Broward High Schools

Muraskin leads Coral Springs Charter to second consecutive softball state championship

Coral Springs Charter pitcher Ally Muraskin talks after winning state championship

Coral Springs Charter pitcher Ally Muraskin talks after winning her second consecutive state championship. Coral Springs Charter won the Class 5A state softball title with a 9-2 win over Bradenton Bayshore on Saturday, May 7,2016.
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Coral Springs Charter pitcher Ally Muraskin talks after winning her second consecutive state championship. Coral Springs Charter won the Class 5A state softball title with a 9-2 win over Bradenton Bayshore on Saturday, May 7,2016.

A day after pitching a no-hitter and driving in the game-winning run in the state semifinals, Ally Muraskin did it all for the Coral Springs Charter softball team once more in Saturday’s championship game.

Although Muraskin gave up three hits, she continued to dominate from the circle, and her two-run double to the left-field fence was the difference in the Panthers’ 9-2 victory over Bradenton Bayshore for the Class 5A crown.

The state championship was the second consecutive for Muraskin and Coral Springs Charter.

The Panthers went 26-3 this season and are 55-3-1 over the past two years.

“All I needed was one run, so when we got two of them, I was confident we were getting the two-peat,’’ said Muraskin, who struck out 14 on Saturday to end with 27 for the weekend at Dodgertown. “This is unreal. I’m so happy. This is just awesome.’’

Muraskin, a junior, had quite the formidable foe as Bayshore’s Miriam Schmoll was equally dominant and ended with 10 strikeouts, including nine through the fifth inning.

The two teams were deadlocked going into the fifth inning as Muraskin — headed to UCF in 2017 — and Schmoll (USF, 2016) squared off for the third time in the fifth after Schmoll struck out Muraskin in her first two trips to the plate.

In the third go-round, with runners at second and third and one out, Muraskin battled an 0-2 count and fouled one pitch after another.

After a brief meeting with Kayla Scaperrotta in the on-deck circle, Muraskin ripped Schmoll’s next pitch to the left-field fence, bringing home Megan Ashworth and Skylar Fairchild.

“We were talking about having her put it on the ground and she gave me that look, like, ‘I got it coach,’ ’’ said Mark Montimurro, who has won back-to-back state titles at Hollwood Christian (2003-04) and with the Panthers. “She’s come through with big hits all year long. She did it again [Saturday]. It shows you the kind of kid she is. She does it in the circle or in the batter’s box. There’s no quit in her.’’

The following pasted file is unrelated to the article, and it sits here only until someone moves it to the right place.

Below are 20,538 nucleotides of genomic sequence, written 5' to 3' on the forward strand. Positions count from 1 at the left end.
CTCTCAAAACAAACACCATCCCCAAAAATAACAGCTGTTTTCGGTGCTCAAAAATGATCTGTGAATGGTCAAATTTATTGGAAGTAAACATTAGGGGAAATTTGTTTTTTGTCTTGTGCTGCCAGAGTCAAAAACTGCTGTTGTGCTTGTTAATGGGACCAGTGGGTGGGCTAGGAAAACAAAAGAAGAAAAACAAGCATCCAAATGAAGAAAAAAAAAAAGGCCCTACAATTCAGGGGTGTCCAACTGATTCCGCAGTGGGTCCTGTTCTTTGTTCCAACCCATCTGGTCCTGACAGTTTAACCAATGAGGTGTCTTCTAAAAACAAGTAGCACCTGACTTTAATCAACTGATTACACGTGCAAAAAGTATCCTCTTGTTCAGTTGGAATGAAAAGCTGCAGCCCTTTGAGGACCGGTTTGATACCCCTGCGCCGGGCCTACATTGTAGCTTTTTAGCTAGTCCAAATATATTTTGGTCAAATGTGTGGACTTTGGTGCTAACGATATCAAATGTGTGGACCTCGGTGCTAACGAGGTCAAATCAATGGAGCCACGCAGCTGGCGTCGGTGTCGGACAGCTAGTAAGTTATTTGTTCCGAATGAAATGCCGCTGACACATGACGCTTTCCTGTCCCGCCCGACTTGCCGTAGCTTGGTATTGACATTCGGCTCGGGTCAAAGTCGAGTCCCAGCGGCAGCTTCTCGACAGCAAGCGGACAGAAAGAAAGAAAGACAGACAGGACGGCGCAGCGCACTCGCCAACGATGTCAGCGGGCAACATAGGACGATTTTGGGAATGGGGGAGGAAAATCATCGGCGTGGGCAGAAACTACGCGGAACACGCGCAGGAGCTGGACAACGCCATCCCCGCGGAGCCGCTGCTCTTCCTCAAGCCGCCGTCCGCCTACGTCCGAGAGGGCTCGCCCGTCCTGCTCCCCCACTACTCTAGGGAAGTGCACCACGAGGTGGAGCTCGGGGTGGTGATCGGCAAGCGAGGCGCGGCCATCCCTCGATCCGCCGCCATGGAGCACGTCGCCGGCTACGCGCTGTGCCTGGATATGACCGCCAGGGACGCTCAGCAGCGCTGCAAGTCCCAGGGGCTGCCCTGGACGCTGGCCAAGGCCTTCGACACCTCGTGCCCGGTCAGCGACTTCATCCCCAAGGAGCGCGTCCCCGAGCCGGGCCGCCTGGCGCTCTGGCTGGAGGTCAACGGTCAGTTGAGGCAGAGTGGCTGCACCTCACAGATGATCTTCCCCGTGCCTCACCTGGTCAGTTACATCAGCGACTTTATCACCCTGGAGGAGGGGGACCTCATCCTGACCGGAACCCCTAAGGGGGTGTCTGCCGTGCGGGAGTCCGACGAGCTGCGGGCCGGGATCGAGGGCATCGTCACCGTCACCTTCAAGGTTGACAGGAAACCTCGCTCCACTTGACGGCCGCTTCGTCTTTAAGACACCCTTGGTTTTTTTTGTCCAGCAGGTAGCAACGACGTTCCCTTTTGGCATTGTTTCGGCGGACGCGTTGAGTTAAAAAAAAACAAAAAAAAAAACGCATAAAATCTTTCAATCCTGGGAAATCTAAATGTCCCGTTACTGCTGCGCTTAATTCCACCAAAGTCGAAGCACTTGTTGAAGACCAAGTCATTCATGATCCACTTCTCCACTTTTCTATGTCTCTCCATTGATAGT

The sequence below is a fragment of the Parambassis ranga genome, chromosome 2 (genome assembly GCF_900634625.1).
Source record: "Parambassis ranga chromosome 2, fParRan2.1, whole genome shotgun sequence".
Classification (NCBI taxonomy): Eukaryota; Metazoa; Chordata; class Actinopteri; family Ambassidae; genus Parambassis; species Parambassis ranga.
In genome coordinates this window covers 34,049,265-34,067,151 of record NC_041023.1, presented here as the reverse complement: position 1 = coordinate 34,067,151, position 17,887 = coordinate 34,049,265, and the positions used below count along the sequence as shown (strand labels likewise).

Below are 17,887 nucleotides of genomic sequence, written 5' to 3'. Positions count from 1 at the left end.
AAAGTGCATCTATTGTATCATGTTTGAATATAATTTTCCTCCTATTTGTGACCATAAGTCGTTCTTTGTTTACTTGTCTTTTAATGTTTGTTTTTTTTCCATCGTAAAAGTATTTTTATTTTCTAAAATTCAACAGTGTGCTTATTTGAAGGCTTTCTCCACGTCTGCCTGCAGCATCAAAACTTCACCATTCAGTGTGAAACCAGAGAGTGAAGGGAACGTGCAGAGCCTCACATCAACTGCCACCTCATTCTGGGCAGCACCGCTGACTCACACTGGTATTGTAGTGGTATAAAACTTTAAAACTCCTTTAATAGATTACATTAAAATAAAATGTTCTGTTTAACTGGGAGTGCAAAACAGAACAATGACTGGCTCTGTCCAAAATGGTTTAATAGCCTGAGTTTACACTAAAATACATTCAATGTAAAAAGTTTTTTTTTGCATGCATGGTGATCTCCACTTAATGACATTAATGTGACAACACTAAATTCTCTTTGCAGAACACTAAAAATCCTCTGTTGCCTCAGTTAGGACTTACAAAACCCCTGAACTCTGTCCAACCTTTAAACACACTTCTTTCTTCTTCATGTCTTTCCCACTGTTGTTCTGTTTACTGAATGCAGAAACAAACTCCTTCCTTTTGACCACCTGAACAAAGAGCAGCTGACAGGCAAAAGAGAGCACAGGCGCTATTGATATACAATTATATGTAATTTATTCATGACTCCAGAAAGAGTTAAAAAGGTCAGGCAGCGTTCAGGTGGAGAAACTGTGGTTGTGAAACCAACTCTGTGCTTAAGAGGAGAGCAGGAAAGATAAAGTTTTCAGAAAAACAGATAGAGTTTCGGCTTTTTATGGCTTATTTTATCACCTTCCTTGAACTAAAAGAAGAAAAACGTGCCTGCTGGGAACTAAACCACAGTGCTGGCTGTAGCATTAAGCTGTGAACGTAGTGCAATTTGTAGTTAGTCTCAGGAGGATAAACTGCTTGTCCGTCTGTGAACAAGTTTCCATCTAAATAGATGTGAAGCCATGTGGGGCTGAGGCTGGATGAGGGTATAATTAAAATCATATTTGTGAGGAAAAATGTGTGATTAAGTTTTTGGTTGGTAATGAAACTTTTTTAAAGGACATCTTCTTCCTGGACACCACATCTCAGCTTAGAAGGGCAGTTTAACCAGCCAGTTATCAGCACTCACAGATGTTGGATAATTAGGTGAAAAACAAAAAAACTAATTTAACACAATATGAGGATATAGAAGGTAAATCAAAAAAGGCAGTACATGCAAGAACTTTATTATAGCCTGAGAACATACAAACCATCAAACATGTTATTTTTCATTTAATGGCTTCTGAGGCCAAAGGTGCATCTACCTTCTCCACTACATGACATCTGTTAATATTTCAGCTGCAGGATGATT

Bayshore (18-4) made it a game in the bottom of the fifth when LaShara James hit a shot over the right-field fence with one out to make it 2-1.

Although Muraskin looked a little rattled as she walked the following batter, she finished the inning with a pair of strikeouts to give her 10 heading into the sixth inning.

The Panthers then broke things open by scoring seven runs in the next two innings.

“We started to push the envelope a bit, put the ball on the ground and force them into making key plays under duress,’’ Montimurro said. “That’s been our recipe for success all year.’’

The Panthers added to their one-run lead in the sixth as freshman Lindsay Garcia led off with an infield single, stole second and moved to third on a sacrifice from Sara Berthiaume.

After Alyssa Laboy reached on a fielder’s choice, Schmoll tried to gun down Garcia at third, but he ball ended up in the outfield, and Garcia raced home to make it 3-1.

Coral Springs Charter added another run on another throwing error down the third-base side — this time from the Bayshore catcher — after Laboy was thrown out at the plate.

By this point, the gates had opened and a Bayshore team making its first appearance at the state finals was done.

The Panthers kept coming in the seventh, scoring five more runs — two coming off a bases-loaded double from Garcia.

Bayshore got its lone runs off solo home runs including one with two outs in the seventh.

“Being able to win it twice makes it very special,’’ said Garcia, who was part of last year’s team as an eighth-grader. “We had a few newcomers this year, and it was a great experience. We had so much fun. This team plays its heart out, and we deserved this.”

Now, the focus turns to a Charter three-peat, something that has never been done in Broward County since fast-pitch softball was instituted in the 1990s.

Muraskin, for one, thinks her team — one that loses just four seniors — can do it.

“We’re coming back next year, and I’m going to end my career and leave everyone with three rings,’’ Muraskin said. “It’s already in my mind. I don’t know if everyone else is thinking about it because they’re all celebrating, but I’m already onto next year.’’

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